The Deontological Defense of Democracy: An Argument from Group Rights

Andrew Altman, Christopher Wellmon

    Research output: Contribution to journalArticlepeer-review

    4 Citations (Scopus)


    Democracy is regularly heralded as the only form of government that treats political subjects as free and equal citizens. On closer examination,however, it becomes apparent that democracy unavoidably restricts individual freedom, and it is not the only way to treat all citizens equally.In light of these observations, we argue that the non-instrumental reasonsto support democratic governance stem, not from considerations of individual freedom or equality, but instead from the importance of respecting group self-determination. If this is correct, it implies that a state may choose democracy, but its right to self-determination means that it is also free, in principle, to decide in favor of some nondemocratic alternative.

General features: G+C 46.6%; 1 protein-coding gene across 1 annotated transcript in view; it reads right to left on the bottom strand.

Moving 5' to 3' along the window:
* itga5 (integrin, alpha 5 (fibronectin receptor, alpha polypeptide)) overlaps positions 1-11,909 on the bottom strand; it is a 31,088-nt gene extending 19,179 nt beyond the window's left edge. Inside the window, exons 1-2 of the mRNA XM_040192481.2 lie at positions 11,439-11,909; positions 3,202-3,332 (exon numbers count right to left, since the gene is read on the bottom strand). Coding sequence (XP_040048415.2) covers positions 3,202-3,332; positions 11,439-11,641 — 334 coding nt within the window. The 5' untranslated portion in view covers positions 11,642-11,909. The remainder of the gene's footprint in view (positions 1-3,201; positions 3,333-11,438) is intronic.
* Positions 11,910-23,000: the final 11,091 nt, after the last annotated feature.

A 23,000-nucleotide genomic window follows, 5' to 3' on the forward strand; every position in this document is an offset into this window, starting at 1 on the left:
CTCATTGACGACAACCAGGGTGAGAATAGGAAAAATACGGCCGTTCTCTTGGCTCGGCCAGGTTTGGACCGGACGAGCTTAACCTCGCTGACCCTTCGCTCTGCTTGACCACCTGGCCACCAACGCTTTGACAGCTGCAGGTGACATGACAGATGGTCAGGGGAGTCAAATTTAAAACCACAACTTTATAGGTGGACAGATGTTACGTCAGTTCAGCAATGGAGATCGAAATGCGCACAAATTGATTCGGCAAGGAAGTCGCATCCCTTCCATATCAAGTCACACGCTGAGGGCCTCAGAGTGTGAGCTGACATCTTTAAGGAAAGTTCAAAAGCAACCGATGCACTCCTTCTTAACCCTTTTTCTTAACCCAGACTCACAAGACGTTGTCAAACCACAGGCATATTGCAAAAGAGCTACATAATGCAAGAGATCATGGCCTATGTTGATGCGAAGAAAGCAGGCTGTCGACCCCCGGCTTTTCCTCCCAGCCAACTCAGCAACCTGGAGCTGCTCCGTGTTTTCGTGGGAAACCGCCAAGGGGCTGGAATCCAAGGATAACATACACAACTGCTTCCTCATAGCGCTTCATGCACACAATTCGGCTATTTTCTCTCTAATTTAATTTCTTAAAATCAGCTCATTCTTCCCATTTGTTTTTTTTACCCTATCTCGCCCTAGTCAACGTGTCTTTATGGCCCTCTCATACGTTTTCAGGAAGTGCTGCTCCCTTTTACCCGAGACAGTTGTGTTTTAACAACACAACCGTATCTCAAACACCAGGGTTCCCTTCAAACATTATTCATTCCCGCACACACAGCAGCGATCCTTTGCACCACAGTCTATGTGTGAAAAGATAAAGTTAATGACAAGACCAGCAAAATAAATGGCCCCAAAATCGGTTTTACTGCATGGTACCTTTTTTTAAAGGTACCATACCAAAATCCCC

Original languageEnglish
    Pages (from-to)279-293
    Number of pages15
    JournalPacific Philosophical Quarterly
    Issue number3
    Publication statusPublished - 2008


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